Cytosolic extract from bovine retina was prepared as previously described (Jin et al., 2010). In brief, frozen retinas (W L Lawson Co.) were thawed in breaking buffer (25 mM Hepes, pH 7.4, 150 mM KOAc, 210 mM sucrose, 2 mM MgCl2, 2.5 mM CaCl2, and 5 mM EGTA) supplemented with protease inhibitors. After dounce homogenization and removal of cell debris by centrifugation at 1,000 g, the lysate was centrifuged for 1 h in a rotor (TLA100.3; Beckman Coulter) at 100,000 g. The resulting supernatant was supplemented before use with an ATP-regenerating system containing 1 mM ATP, 5 mM phosphocreatine, and 40 U/ml rabbit muscle creatine kinase. Cytosolic extract from Xenopus eggs (low-speed supernatant) was prepared as described previously (Moree et al., 2011). In brief, Xenopus eggs were washed in MMR buffer (5 mM Hepes, 0.1 mM EDTA, 100 mM NaCl, 2 mM KCl, 1 mM MgCl2, and 2 mM CaCl2, pH 7.8) and dejellied in MMR with 2% l-cysteine. Eggs were then washed in CSF-XB buffer (100 mM KCl, 50 mM sucrose, 2 mM MgCl2, 0.1 mM CaCl2, 10 mM Hepes, and 5 mM EGTA, pH 7.7) and washed again in CSF-XB with protease inhibitors. Eggs were placed in a 13 × 51–mm ultraclear tube (Beckman Coulter) and packed by centrifugation. Excess buffer was removed before centrifugation for 15 min at 10,000 rpm in a rotor (SW55 Ti; Beckman Coulter). The soluble cytoplasmic material was then removed and supplemented with 10 mg/ml Cytochalasin D and an energy regenerating system.
Recombinant protein expression, purification, and labeling
PFO with the C459A mutation (gift from A. Johnson, Texas A&M University, College Station, TX) was expressed in Rosetta2(DE3)-pLysS cells (EMD Millipore) and purified as previously described (Shepard et al., 1998). His-tagged EGFP and His-tagged Impβ(45–462) (gift from D. Görlich, Max-Planck-Institut für biophysikalische Chemie, Göttingen, Germany) were expressed from pET vectors (EMD Millipore) in Rosetta2(DE3)-pLysS cells. Protein expression was induced with 200 µM IPTG, and cells were grown overnight at 19°C in 2YT medium. EGFP-expressing cells were lysed by sonication in 4XT buffer (80 mM Tris and 800 mM NaCl, pH 7.4) before dilution 1:1 with water. Cells expressing Impβ(45–462) were lysed in 30 mM sodium phosphate and 300 mM NaCl, pH 7.2. Proteins were purified on Ni–nitrilotriacetic acid agarose (QIAGEN) and eluted from resin with 300 mM imidazole.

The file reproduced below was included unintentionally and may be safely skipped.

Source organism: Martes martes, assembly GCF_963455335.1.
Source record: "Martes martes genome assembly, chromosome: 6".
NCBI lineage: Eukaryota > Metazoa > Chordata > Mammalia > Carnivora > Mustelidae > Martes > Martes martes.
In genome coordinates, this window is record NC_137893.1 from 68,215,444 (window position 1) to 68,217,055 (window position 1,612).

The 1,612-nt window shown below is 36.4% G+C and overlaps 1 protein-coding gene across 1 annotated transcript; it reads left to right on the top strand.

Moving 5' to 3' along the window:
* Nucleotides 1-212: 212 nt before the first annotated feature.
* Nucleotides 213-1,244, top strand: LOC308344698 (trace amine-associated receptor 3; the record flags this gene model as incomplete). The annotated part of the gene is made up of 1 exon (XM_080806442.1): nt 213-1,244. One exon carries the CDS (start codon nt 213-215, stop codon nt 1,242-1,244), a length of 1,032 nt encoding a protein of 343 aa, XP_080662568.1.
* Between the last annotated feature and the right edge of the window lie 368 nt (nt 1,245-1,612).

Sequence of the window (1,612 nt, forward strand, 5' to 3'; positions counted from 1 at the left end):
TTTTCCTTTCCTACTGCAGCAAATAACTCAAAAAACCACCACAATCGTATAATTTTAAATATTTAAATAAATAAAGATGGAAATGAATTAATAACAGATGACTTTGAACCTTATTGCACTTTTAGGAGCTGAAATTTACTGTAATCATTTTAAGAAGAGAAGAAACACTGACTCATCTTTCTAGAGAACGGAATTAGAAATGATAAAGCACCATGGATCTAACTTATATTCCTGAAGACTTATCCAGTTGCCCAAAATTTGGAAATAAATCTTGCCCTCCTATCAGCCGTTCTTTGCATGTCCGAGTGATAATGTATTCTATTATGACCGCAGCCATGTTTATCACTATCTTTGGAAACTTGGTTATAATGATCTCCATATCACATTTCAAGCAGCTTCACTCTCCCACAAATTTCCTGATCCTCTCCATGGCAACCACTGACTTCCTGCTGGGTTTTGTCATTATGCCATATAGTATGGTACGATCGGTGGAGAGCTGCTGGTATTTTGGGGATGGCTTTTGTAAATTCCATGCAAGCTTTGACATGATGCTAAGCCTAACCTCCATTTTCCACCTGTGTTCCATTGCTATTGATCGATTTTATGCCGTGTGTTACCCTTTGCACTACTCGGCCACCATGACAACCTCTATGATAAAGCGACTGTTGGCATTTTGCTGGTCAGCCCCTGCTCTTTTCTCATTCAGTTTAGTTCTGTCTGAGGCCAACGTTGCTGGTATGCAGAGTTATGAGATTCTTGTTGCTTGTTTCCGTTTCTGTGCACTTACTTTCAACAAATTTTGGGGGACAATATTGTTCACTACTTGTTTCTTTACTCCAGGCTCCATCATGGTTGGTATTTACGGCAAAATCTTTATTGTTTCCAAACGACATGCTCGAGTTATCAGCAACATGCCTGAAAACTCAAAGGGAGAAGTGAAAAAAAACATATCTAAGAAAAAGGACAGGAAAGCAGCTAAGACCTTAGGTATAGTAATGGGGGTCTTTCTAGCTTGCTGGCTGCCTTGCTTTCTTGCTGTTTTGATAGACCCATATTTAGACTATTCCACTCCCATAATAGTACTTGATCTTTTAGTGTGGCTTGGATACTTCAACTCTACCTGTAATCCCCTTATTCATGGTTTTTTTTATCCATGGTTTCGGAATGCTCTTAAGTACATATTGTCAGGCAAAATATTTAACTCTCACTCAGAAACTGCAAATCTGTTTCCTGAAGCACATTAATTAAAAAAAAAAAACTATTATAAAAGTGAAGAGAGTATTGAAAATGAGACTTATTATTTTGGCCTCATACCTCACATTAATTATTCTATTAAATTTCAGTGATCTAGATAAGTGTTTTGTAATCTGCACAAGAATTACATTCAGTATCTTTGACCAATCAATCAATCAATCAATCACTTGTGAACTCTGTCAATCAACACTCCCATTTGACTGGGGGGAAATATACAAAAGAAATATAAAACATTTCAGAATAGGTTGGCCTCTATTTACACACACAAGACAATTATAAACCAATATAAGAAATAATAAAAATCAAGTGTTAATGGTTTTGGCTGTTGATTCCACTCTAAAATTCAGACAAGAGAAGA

DNA encoding the camelid GBP (Kirchhofer et al., 2010) was prepared by gene synthesis and cloned into a pET expression vector with a C-terminal 6×His tag. GBP fusions (except for MBP-GBP) were generated by inserting genes of interest upstream of GBP in this vector. MBP-GBP was generated by cloning GBP-6×His into the pMal-C2x MBP-tagging plasmid (New England Biolabs, Inc.). All GBP fusions were expressed in Rosetta2(DE3)-pLysS cells and grown in ZYM-5052 autoinduction medium for 18 h at 22°C. Cells were harvested by centrifugation and lysed by sonication in buffer A (20 mM sodium phosphate, pH 7.2, 500 mM NaCl, 10 mM imidazole, 0.5 mM DTT, 1% NP-40, and 10 µg/ml each of leupeptin, pepstatin A, bestatin, aprotinin, AEBSF, and E-60). Lysates were clarified by centrifugation and bound to Ni–nitrilotriacetic acid agarose. After extensive washing, GBPs were eluted in buffer A with 300 mM imidazole and loaded onto a Superdex 200 column for further purification and Stokes radius measurement. Size exclusion chromatography was performed in buffer B (20 mM Hepes, pH 7.7, 150 mM NaCl, and 0.5 mM DTT) on a purifier (Äkta; GE Healthcare). Calibration standards for Stokes radius determination were purchased from Sigma-Aldrich (blue dextran, thyroglobulin, β-amylase, BSA, and cytochrome c). Peak fractions were pooled and labeled with Alexa Fluor 647 or Alexa Fluor 568 succinimidyl esters according to the manufacturer’s protocol (Life Technologies), and excess dye was separated from labeled protein with columns (NAP-5; GE Healthcare).
Semipermeabilization with digitonin and PFO
Coverslips with serum-starved IMCD3 cells were first placed on an ice-chilled metal block and washed twice with cold assay buffer (20 mM Hepes, pH 7.4, 115 mM KOAc, 1 mM MgCl2, and 1 mM EGTA). To induce permeabilization, coverslips were incubated for 7 min in cold assay buffer supplemented with 30 µg/ml digitonin and protease inhibitors (10 µg/ml each of leupeptin, pepstatin A, bestatin, aprotinin, AEBSF, and E-60). Alternatively, coverslips were incubated on ice for 10 min in assay buffer supplemented with 50 µg/ml PFO. Unbound PFO was removed by washing with cold assay buffer, and pore formation was then induced by incubating coverslips for 15 min at 37°C in assay buffer with protease inhibitors.
After permeabilization, coverslips were washed twice with assay buffer and incubated with GBPs and/or antibodies diluted in assay buffer supplemented with 0.1% BSA. Unless otherwise indicated, incubations with GFP binders were performed for 10 min at room temperature. All GBPs were used at 55 nM for endpoint assays and at 110 nM for time-lapse imaging; antibodies were used at 2–4 µg/ml. Where indicated, rabbit IgG at 50 µg/ml was preincubated with ZZ-GBP for 10 min. For WGA treatment, cells were incubated with WGA at 75 µg/ml for 7 min immediately before GBP staining; in these cases, WGA was also included in assay buffer during staining. After staining, coverslips were washed twice with assay buffer, fixed, and processed for immunofluorescence microscopy.